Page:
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Professor Dame Hermione Lee grew up in London and was educated at Oxford. She began her academic career as a lecturer in Williamsburg, Virginia (Instructor, 1970-1971) and at Liverpool University (Lecturer, 1971-1977). She taught at the University of York from 1977, where over twenty years she was Lecturer, Senior Lecturer, Reader, and Professor of English Literature. From 1998-2008 she was the Goldsmiths' Chair of English Literature and Fellow of New College at the University of Oxford. In 2008 Lee was elected President of Wolfson College, University of Oxford.

Lee is a Fellow of the Royal Society of Literature, a Fellow of the British Academy and of the American Academy of Arts and Sciences, and an Honorary Fellow of St Hilda's and St Cross Colleges, Oxford. She has Honorary Doctorates from Liverpool and York Universities.

Her numerous works are available online via Vintage, Chatto & Windus, Alfred A. Knopf, Random House Canada, Amazon.co.uk, Amazon.com, or from a variety of quality independent booksellers through localbookshops.co.uk or Book Sense.

 
 

Penelope Fitzgerald: A Life by Hermione LeeHermione Lee
Penelope Fitzgerald: A Life

Winner of the the James Tait Black Prize

Available in Paperback from Vintage (UK) & Hardback from Knopf.

Penelope Fitzgerald (1916–2000) was a great English writer, who would never have described herself in such grand terms. Her novels were short, spare masterpieces, self-concealing, oblique and subtle. She won the Booker Prize for her novel Offshore in 1979, and her last work, The Blue Flower, was acclaimed as a work of genius. The early novels drew on her own experiences – a boat on the Thames in the 1960s; the BBC in war time; a failing bookshop in Suffolk; an eccentric stage-school. The later ones opened out to encompass historical worlds which, magically, she seemed to possess entirely: Russia before the Revolution; post-war Italy; Germany in the time of the Romantic writer Novalis.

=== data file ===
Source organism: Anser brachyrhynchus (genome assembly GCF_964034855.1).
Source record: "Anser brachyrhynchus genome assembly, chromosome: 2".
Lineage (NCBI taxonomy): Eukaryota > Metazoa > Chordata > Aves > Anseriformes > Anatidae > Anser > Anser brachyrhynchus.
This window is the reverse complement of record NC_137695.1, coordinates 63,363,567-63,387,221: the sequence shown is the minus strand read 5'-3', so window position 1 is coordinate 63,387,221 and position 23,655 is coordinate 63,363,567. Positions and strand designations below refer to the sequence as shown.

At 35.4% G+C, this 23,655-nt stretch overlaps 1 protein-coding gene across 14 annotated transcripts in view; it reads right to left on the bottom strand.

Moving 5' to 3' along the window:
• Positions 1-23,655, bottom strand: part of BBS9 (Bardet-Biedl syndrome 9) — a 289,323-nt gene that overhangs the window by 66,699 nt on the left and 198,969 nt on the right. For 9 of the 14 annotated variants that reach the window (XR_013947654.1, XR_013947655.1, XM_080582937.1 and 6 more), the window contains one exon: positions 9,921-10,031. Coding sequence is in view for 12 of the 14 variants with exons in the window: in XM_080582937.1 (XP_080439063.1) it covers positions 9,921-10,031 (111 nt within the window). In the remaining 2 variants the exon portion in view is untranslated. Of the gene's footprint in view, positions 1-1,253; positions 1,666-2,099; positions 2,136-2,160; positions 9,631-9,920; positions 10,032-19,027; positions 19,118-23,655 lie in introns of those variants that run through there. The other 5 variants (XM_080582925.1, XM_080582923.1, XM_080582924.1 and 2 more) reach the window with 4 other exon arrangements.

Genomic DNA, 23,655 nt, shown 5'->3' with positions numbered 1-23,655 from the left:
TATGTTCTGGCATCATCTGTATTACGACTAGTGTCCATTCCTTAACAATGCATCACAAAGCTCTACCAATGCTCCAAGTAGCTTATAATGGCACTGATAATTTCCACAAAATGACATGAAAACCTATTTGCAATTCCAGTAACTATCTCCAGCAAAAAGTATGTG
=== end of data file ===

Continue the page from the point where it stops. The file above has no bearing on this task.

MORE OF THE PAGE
Fitzgerald’s life is as various and as cryptic as her fiction. It spans most of the twentieth century, and moves from a Bishop’s Palace to a sinking barge, from a demanding intellectual family to hardship and poverty, from a life of teaching and obscurity to a blaze of renown. She was first published at sixty and became famous at eighty. This is a story of lateness, patience and persistence: a private form of heroism.

Loved and admired, and increasingly recognised as one of the outstanding novelists of her time, she remains, also, mysterious and intriguing. She liked to mislead people with a good imitation of an absent-minded old lady, but under that scatty front were a steel-sharp brain and an imagination of wonderful reach. This brilliant account – by a biographer whom Fitzgerald herself admired – pursues her life, her writing, and her secret self, with fascinated interest.

Hermione Lee on Penelope Fitzgerald: "Penelope Fitzgerald: Staying Afloat." The Guardian, 25 October 2013. [Hermione Lee looks back at Fitzgerald's free yet fraught way of life on the Thames in the 60s that would inform her Booker prize-winning novel, Offshore.]

Reviews

Hensher, Philip. The Guardian, 1 November 2013. From the Review: "Hermione Lee has done a superb job, capturing the novelist's elusive personality and telling a complex, sometimes harrowing story."

Wullschlager, Jackie. "Penelope Fitzgerald by Hermione Lee." Financial Times, 1 November 2013. From the Review: "Lee elucidates the depth of [Fitzgerald's] achievement, and ties it enthrallingly to a life and personality more complex and difficult than anyone imagined. Julian Barnes once pinpointed Fitzgerald’s courteous, elusive self-presentation as “a jam-making grandmother who scarcely knew her way in the world”. In a perfect literary biography, Lee plumbs the creative mind beneath that persona, tracing the metamorphosis of messy experience into crystalline art."

"Decoding a singularly English novelist." The Economist, 2 November 2013.